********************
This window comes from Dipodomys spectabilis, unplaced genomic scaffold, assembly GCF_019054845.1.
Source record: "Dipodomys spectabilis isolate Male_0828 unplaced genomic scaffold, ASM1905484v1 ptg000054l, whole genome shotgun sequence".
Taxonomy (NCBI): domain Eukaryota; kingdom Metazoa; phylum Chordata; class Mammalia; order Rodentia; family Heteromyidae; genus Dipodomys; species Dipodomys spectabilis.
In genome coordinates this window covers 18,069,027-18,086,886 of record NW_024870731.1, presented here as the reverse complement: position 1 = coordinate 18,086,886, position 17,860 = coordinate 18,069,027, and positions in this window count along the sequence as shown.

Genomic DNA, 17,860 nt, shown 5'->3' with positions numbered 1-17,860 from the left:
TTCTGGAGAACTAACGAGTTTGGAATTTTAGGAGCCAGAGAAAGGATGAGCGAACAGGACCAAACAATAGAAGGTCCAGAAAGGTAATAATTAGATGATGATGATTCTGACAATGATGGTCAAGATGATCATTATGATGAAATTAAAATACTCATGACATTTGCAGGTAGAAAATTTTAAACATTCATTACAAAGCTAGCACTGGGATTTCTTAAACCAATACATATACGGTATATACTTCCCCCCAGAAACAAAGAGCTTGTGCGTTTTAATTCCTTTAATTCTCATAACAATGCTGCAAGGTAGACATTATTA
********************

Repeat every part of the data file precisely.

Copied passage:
This window comes from Dipodomys spectabilis, unplaced genomic scaffold, assembly GCF_019054845.1.
Source record: "Dipodomys spectabilis isolate Male_0828 unplaced genomic scaffold, ASM1905484v1 ptg000054l, whole genome shotgun sequence".
Taxonomy (NCBI): domain Eukaryota; kingdom Metazoa; phylum Chordata; class Mammalia; order Rodentia; family Heteromyidae; genus Dipodomys; species Dipodomys spectabilis.
In genome coordinates this window covers 18,069,027-18,086,886 of record NW_024870731.1, presented here as the reverse complement: position 1 = coordinate 18,086,886, position 17,860 = coordinate 18,069,027, and positions in this window count along the sequence as shown.

Genomic DNA, 17,860 nt, shown 5'->3' with positions numbered 1-17,860 from the left:
TTCTGGAGAACTAACGAGTTTGGAATTTTAGGAGCCAGAGAAAGGATGAGCGAACAGGACCAAACAATAGAAGGTCCAGAAAGGTAATAATTAGATGATGATGATTCTGACAATGATGGTCAAGATGATCATTATGATGAAATTAAAATACTCATGACATTTGCAGGTAGAAAATTTTAAACATTCATTACAAAGCTAGCACTGGGATTTCTTAAACCAATACATATACGGTATATACTTCCCCCCAGAAACAAAGAGCTTGTGCGTTTTAATTCCTTTAATTCTCATAACAATGCTGCAAGGTAGACATTATTA